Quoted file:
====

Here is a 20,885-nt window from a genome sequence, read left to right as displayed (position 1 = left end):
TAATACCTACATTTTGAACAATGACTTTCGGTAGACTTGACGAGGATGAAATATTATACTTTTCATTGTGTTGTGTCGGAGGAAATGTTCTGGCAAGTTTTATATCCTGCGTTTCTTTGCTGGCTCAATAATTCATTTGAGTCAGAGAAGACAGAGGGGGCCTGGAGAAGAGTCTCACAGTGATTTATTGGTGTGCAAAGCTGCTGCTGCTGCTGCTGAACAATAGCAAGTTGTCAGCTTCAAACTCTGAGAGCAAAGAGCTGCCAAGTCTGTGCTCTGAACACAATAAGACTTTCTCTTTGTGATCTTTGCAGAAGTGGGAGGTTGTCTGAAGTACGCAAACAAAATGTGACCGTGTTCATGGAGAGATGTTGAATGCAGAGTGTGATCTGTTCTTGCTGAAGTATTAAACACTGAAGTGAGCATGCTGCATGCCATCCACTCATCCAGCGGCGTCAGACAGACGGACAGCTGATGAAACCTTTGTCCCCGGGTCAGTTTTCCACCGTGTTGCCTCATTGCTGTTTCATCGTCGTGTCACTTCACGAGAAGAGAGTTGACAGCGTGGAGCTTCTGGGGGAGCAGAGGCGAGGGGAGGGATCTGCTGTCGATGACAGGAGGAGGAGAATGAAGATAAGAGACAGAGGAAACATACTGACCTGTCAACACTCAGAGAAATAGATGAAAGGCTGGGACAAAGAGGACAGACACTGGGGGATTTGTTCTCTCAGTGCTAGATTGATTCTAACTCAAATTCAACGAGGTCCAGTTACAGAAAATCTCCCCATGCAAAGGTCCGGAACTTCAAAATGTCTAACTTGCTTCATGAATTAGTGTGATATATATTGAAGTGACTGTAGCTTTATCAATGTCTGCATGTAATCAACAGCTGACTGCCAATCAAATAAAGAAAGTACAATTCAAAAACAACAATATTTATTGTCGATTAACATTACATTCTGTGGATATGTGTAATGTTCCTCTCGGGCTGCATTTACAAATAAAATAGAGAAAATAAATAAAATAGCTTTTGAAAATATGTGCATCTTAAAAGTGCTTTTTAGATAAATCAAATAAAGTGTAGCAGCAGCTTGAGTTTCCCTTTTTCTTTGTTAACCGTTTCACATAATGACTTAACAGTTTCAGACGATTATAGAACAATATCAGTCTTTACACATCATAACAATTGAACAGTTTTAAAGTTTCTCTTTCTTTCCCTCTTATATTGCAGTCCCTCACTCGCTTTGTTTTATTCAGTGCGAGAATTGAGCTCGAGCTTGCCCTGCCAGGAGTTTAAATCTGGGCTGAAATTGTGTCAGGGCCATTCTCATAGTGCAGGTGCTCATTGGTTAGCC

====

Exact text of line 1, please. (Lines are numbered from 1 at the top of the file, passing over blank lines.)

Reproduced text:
Here is a 20,885-nt window from a genome sequence, read left to right as displayed (position 1 = left end):